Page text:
Fed tells western states to cut water on Colorado River — or else


The Colorado River is an economic engine for the West. It supports $1.4 trillion in economic activity and 16 million jobs annually, according to a study by an Arizona economics professor. Seven states and more than a dozen tribal nations depend on the Colorado River to provide municipal water and irrigate their crops.

The river is in the midst of a historic drought. Reservoirs have reached alarming new levels and the Federal Bureau of Reclamation has asked seven states that depend on the river to drastically reduce their water use. States have 60 days to create an emergency plan. If they miss that deadline, officials step in and make the cut.

Recently, Camille Taunton of the Bureau of Reclamation addressed a Senate committee with a caveat: Find a way to use less — closer to a quarter less — or the Fed will do it for you.

“It is within our power to take action to protect the system. And we will protect the system,” Touton said.

John Entsminger said he took it as a threat. As head of the Southern Nevada Water Authority, he is one of the water managers facilitating this emergency protection contract. And he said it won’t be easy.

“Well, I think every sector, every water user needs to share in the pain,” he said.

Pain is shared between corporate use, municipal use, and the region’s biggest water suckers: agriculture and livestock.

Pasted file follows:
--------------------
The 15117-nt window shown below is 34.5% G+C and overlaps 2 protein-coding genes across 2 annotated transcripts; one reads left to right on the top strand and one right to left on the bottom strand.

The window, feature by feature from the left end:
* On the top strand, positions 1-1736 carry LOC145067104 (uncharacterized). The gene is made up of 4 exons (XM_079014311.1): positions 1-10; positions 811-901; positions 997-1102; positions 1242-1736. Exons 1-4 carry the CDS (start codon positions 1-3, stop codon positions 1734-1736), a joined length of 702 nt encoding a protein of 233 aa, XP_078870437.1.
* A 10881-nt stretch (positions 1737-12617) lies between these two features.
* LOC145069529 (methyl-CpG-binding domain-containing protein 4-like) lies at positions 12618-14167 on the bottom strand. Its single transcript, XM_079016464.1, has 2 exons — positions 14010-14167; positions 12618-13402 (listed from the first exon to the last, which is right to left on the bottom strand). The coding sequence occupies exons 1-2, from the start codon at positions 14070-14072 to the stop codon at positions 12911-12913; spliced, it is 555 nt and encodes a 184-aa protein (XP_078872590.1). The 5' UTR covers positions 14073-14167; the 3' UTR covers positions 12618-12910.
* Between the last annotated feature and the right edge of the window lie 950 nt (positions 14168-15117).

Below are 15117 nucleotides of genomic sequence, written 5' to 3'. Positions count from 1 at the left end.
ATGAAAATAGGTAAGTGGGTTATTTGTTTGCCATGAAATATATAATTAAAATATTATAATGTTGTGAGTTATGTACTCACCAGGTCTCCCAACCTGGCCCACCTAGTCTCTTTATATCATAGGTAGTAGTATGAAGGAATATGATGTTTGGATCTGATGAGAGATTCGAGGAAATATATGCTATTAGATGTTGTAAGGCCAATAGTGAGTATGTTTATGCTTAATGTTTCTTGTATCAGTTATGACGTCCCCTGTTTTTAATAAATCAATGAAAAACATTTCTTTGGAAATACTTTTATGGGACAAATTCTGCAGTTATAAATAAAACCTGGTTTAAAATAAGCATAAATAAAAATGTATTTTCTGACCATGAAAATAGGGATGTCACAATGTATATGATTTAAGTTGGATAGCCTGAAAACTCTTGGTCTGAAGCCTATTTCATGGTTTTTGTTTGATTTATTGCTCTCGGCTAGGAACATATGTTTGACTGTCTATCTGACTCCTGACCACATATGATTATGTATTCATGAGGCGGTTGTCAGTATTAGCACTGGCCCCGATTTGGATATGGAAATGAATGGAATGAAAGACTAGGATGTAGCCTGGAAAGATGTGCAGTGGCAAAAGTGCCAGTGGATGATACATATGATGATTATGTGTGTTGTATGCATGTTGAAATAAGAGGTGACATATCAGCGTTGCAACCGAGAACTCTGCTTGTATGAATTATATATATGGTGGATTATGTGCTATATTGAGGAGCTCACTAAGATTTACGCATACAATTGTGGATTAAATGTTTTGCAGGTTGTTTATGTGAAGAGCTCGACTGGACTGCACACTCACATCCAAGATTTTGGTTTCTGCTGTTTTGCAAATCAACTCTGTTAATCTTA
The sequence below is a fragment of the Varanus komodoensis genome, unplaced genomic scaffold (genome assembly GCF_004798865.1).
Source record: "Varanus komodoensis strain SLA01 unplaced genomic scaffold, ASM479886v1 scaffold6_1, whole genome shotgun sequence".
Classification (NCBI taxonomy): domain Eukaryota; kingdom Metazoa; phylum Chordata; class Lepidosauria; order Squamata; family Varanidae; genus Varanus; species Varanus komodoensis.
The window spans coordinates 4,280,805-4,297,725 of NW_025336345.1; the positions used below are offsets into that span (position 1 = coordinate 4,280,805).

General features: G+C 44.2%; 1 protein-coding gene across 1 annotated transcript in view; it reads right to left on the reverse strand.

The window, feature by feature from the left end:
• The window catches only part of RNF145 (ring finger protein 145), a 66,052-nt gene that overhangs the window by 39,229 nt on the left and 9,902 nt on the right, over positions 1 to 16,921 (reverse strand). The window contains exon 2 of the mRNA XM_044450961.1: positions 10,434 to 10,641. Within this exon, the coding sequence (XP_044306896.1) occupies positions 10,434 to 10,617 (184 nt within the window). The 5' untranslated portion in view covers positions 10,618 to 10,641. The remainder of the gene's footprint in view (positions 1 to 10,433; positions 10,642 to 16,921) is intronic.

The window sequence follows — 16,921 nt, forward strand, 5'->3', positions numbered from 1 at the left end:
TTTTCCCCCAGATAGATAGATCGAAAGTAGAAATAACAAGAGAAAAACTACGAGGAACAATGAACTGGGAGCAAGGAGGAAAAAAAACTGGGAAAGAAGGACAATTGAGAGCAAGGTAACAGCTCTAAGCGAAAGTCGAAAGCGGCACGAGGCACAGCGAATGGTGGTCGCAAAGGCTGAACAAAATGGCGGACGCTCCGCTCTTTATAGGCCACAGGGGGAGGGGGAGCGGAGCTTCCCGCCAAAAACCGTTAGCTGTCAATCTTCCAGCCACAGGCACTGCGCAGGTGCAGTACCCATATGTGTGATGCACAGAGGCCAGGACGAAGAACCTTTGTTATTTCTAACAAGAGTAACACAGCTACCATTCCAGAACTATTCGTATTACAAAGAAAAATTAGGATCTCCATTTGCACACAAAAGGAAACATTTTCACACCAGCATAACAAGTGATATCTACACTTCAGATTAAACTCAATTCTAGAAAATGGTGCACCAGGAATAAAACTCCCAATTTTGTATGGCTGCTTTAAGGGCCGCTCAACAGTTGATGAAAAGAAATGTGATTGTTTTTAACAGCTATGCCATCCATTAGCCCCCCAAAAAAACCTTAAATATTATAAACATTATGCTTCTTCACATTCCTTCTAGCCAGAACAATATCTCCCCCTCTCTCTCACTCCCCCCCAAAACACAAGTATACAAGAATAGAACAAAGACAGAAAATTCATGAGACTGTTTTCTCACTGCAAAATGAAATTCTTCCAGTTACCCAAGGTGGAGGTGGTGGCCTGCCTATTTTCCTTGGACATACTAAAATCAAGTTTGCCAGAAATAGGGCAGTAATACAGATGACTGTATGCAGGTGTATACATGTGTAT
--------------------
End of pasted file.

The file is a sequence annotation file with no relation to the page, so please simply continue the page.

“We can’t do this without agriculture, which uses very little water,” said John Fleck, a water policy researcher at the University of New Mexico.

Fleck said that means farms in places like California’s Imperial Valley and Yuma County, Arizona, are drying up. And it will take a toll on those regional economies.

“It’s scary stuff,” Fleck said. “You know, we need to recognize that it’s not just a mathematical problem that can be solved through engineering, we need to recognize the human toll it takes on communities.”

Anne Cassel, who worked on water policy in the Obama administration, said the threat of these cuts has been high for years. And it would have been easier to gradually reduce water consumption.

“But it’s very difficult to consistently agree to drink less water when there’s no crisis,” Castle said.

We are at that point of crisis now, she said.

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